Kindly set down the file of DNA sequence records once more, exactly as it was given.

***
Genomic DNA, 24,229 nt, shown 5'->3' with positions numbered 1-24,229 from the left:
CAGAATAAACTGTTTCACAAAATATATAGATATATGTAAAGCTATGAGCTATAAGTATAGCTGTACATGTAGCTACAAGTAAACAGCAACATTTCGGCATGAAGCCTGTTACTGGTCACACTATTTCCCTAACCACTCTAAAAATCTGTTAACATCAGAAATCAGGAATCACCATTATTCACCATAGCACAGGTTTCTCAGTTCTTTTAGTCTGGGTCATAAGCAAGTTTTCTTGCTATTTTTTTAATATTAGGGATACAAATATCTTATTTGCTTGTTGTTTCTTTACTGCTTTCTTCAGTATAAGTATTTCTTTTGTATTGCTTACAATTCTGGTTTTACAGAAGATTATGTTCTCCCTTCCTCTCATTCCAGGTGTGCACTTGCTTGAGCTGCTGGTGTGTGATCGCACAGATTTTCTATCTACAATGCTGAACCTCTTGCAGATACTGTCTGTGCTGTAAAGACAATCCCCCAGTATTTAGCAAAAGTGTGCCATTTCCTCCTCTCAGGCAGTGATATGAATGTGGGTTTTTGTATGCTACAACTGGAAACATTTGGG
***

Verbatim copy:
Genomic DNA, 24,229 nt, shown 5'->3' with positions numbered 1-24,229 from the left:
CAGAATAAACTGTTTCACAAAATATATAGATATATGTAAAGCTATGAGCTATAAGTATAGCTGTACATGTAGCTACAAGTAAACAGCAACATTTCGGCATGAAGCCTGTTACTGGTCACACTATTTCCCTAACCACTCTAAAAATCTGTTAACATCAGAAATCAGGAATCACCATTATTCACCATAGCACAGGTTTCTCAGTTCTTTTAGTCTGGGTCATAAGCAAGTTTTCTTGCTATTTTTTTAATATTAGGGATACAAATATCTTATTTGCTTGTTGTTTCTTTACTGCTTTCTTCAGTATAAGTATTTCTTTTGTATTGCTTACAATTCTGGTTTTACAGAAGATTATGTTCTCCCTTCCTCTCATTCCAGGTGTGCACTTGCTTGAGCTGCTGGTGTGTGATCGCACAGATTTTCTATCTACAATGCTGAACCTCTTGCAGATACTGTCTGTGCTGTAAAGACAATCCCCCAGTATTTAGCAAAAGTGTGCCATTTCCTCCTCTCAGGCAGTGATATGAATGTGGGTTTTTGTATGCTACAACTGGAAACATTTGGG